Fair treatment for disabled people
The Ombudsman monitors the rights of disabled people and investigates related complaints about government agencies.
On this page
Why the Ombudsman protects the rights of disabled people
New Zealand has signed the United Nations Convention on the Rights of Persons with Disabilities (Disability Convention), and is committed to ensuring disabled peoples’ full and equal enjoyment of all human rights and fundamental freedoms.
The Independent Monitoring Mechanism (IMM)
The Ombudsman is one of three partners of New Zealand's Independent Monitoring Mechanism (IMM), along with the Human Rights Commission and the Disabled People's Organisations' Coalition (reports - Office for Disability Issues).
About the IMM in New Zealand Sign Language (NZSL):
- promotes, protects and monitors the implementation of the Disability Convention
- reports to Parliament, the public and the United Nations on the implementation of the Disability Convention and specific disability issues
- provides advice on legislation, policy and practice affecting disabled people.
For more information about the membership of the IMM and how it operates, read the IMM's Terms of Reference:
- English - Terms of Reference
- Te reo Māori - Terms of Reference
- Audio - Terms of Reference (English)
- Audio - Terms of Reference (te reo Māori)
- Easy Read - Terms of Reference
- NZSL - What is the Terms of Reference of the IMM?
- NZSL - Vision
- NZSL - Scope of Work
- NZSL - Meetings
- NZSL - Ways of Working
Read more about monitoring the rights of disabled people:
- IMM meeting minutes - Human Rights Commission
- Making Disability Rights Real report 2014/2019
- Making Disability Rights Real report 2012/2013
- Making Disability Rights Real report 2011/2012
- Article 24: The right to an inclusive education
What the Ombudsman can do
When the Ombudsman receives a complaint about a government agency relating to disabled people or a disability issue, they can investigate to see if the agency has acted reasonably and fairly. They also check whether the agency has followed the principles of the Disability Convention.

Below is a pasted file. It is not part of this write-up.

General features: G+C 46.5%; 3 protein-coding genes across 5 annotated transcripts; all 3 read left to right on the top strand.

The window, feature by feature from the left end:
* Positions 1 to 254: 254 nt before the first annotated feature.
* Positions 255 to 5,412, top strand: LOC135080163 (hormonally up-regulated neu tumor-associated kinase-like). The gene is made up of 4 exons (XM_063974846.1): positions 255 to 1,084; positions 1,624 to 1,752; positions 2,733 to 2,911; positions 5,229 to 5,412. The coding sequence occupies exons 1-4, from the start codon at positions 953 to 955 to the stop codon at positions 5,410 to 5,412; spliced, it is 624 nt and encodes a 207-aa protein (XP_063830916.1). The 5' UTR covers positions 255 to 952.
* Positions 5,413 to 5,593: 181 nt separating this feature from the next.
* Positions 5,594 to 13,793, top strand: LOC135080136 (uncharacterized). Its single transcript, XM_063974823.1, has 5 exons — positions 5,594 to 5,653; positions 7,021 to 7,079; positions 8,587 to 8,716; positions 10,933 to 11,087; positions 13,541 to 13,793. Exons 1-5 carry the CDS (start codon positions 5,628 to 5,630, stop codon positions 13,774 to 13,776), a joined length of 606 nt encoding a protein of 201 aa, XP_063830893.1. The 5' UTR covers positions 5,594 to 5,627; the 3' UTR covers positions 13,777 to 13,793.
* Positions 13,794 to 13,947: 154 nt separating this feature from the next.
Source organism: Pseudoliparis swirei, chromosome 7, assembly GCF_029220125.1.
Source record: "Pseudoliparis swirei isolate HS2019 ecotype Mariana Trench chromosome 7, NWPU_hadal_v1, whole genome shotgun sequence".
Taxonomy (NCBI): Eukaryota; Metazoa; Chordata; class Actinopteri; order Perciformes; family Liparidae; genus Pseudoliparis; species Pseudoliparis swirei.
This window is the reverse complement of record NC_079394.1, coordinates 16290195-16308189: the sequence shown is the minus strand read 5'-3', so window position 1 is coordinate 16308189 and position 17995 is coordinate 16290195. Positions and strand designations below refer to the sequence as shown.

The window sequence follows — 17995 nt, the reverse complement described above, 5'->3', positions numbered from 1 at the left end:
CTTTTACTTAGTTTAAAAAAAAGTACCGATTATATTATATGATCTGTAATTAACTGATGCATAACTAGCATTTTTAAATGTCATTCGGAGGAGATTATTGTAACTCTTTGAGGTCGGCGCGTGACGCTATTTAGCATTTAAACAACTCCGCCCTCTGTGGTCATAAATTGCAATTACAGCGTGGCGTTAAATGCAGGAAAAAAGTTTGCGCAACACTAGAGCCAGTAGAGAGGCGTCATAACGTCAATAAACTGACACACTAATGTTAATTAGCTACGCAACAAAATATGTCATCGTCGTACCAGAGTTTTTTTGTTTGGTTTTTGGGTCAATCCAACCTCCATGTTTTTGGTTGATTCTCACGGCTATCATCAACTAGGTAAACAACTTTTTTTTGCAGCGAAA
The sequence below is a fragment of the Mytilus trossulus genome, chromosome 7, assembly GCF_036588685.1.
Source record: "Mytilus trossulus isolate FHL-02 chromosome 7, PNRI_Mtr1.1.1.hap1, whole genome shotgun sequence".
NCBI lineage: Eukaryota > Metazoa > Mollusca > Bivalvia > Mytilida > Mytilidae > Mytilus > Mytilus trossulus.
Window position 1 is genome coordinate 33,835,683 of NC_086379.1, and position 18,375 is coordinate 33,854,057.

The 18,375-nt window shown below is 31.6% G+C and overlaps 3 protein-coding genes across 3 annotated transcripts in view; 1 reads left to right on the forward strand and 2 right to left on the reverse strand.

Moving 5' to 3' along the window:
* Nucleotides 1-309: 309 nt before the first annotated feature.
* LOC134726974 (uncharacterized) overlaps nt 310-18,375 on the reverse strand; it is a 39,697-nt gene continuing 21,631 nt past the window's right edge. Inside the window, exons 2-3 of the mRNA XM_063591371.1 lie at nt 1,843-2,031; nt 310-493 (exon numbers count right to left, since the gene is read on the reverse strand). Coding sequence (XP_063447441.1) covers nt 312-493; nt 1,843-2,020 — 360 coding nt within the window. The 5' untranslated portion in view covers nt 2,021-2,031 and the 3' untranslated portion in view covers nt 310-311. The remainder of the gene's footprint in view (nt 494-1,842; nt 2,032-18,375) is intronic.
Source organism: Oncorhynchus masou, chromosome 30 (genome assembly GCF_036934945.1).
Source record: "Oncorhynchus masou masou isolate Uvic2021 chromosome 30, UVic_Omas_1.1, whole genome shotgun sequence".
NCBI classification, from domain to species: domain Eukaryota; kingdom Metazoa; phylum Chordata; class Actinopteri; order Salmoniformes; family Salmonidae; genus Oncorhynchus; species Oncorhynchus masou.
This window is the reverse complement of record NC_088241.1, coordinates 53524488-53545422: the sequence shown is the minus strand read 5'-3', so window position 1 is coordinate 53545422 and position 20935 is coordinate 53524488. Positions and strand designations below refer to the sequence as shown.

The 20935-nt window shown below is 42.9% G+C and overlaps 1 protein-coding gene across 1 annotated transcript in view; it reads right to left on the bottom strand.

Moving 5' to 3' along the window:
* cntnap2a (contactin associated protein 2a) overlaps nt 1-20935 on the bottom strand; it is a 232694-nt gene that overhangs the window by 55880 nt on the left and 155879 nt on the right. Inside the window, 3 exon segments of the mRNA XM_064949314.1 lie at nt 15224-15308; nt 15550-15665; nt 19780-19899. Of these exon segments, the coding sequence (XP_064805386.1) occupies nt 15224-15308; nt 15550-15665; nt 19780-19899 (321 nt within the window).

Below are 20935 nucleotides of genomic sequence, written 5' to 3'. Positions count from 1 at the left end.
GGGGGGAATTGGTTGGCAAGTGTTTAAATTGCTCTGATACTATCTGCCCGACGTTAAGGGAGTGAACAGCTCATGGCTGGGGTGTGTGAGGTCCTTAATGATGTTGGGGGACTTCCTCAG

The Ombudsman may try to resolve a complaint by talking to you and the agency. If they can resolve your complaint, an investigation may not be necessary.
The Ombudsman also helps make sure agencies get it right in the first place by providing information and training, investigating systemic issues, and making submissions to Parliament when it’s considering related legislation.
Taking your complaint to the UN
If you believe there’s no other way left to resolve your complaint in New Zealand, you may be able to take it to the United Nations Committee on the Rights of Persons with Disabilities.
This guide helps you through that process:
Reasonable accommodation is a key concept in the Disability Convention. This is where changes are made in a system or setting to accommodate a disabled person. These adjustments work to support disabled people to participate fully in community life, including employment and education. An example is where a desk is lowered to allow a person using a wheelchair to use it.
Read the IMM’s guide: Reasonable accommodation of persons with disabilities in New Zealand. It's available in a range of accessible formats.
Help for public sector agencies
Agencies can contact the Ombudsman for training to improve how they work with disabled people.
About the Ombudsman’s Disability Advisory Panel
The Chief Ombudsman has established a Disability Advisory Panel to inform his work in the area of disability rights.
The purpose of the Panel is to ensure that the Chief Ombudsman has access to timely and high-quality expert advice from New Zealanders with lived experience of disability, thereby reflecting the mantra of the disability rights movement: ‘nothing about us, without us’.
The Panel will:
- produce key insights on accessibility and equity from disabled people across the nation;
- identify, deconstruct, and confront the barriers that prevent disabled people from participating fully in society; and
- centre critical perspectives from Māori, Pasifika, and young Panel members to illustrate the intersections of these barriers with other social issues in Aotearoa.